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AROUND HOME : Notes on Gazebos, Sconces and Teakettles : Antique Fixtures

June 19, 1988|LOIS GIBSON

EASTERNERS TEND to regard Los Angeles as a raw new outpost where bank entrances are pretentiously engraved: "Established 1971." They know something of our Spanish missions but nothing of our Victorian past.

The current craze for restoring and copying l9th-Century homes has kindled new excitement about vintage lighting fixtures, many salvaged from Los Angeles landmarks. Their varied styles reflect the eclectic and rapidly changing tastes of the Gaslight Era.

Shopping for antique fixtures is like taking a trip aboard H. G. Wells' time machine. These authentic electric treasures were spotted recently at Greg's Antique Lighting: an ornate 1840s brass gaselier made of entwined nymphs, their finely wrought arms holding globes and ivy-wreathed Rococo Revival bronze figurine sconces--Neptune driving sea horses--with classically etched Greek Revival shades.

The store also has opulent "combination" chandeliers (gas globes pointing upward, electric globes pointing downward) from the 1890s, when electricity was not universally available, and an extensive selection of art glass shades (etched, sculptured, ribbed, scalloped, fluted, swirled, two-tone, iridescent, Steuben, Tiffany and Quezal).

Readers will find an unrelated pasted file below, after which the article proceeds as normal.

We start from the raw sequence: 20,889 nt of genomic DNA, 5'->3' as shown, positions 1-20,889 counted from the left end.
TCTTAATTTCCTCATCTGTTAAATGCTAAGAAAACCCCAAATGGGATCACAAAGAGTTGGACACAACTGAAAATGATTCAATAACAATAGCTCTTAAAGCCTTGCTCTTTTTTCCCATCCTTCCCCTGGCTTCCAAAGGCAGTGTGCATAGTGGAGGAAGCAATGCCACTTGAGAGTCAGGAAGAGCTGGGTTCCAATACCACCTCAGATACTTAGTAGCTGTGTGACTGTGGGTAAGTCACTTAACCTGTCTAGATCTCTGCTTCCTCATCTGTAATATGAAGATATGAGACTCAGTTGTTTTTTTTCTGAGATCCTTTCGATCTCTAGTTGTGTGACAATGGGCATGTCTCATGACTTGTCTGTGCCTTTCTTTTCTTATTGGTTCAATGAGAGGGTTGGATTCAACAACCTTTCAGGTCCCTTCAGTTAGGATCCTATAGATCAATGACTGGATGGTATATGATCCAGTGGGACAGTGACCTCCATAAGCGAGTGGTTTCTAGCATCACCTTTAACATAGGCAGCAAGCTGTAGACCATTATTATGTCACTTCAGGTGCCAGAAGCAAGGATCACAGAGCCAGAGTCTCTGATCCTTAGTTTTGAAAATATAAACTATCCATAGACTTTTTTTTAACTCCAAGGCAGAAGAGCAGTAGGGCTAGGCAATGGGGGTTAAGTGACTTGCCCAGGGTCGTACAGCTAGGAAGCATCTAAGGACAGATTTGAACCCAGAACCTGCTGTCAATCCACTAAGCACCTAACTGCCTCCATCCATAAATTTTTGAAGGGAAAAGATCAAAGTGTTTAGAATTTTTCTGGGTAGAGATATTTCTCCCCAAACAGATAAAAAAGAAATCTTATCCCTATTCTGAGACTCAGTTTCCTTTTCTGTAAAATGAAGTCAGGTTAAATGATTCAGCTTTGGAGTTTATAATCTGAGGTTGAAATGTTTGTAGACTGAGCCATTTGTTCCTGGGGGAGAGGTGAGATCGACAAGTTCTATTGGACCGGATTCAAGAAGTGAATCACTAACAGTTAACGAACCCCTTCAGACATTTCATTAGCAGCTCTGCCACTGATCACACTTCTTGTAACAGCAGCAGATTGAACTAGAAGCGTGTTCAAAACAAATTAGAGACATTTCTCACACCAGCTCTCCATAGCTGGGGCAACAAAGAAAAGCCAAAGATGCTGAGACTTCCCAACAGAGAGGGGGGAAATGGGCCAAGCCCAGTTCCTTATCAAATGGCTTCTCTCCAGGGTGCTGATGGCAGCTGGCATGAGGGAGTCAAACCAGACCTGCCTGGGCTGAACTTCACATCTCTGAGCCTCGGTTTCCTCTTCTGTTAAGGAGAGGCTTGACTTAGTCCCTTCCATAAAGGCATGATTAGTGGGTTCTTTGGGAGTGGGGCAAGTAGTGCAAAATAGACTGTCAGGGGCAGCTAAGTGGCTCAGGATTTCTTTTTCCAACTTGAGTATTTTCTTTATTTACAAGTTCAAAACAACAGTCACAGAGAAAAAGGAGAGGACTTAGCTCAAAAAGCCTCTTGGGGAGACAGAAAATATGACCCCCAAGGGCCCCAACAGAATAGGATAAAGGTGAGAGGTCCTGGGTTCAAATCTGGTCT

Hanging carbon and Holophane fixtures and tall art nouveau caryatid figures with amber-globed cornucopia jets were spotted in Laguna Beach; a Santa Barbara trip turned up hinged, adjustable gas sconces, pierced metal shades and simple brass fixtures from the 1870s.

Authentic electric gaslights are available at Greg's Antique Lighting in West Los Angeles, Off the Wall in Laguna Beach and Moriarty's Lamps in Santa Barbara. Early glass-shaped electrical wall and ceiling fixtures can be found at the Red Lion Antique Shop in Long Beach. Polyester resin copies of Victorian Wild West stag-antler chandeliers from the Hamilton Collection are available through Barker Bros. stores.

DR, Ayse Ulay

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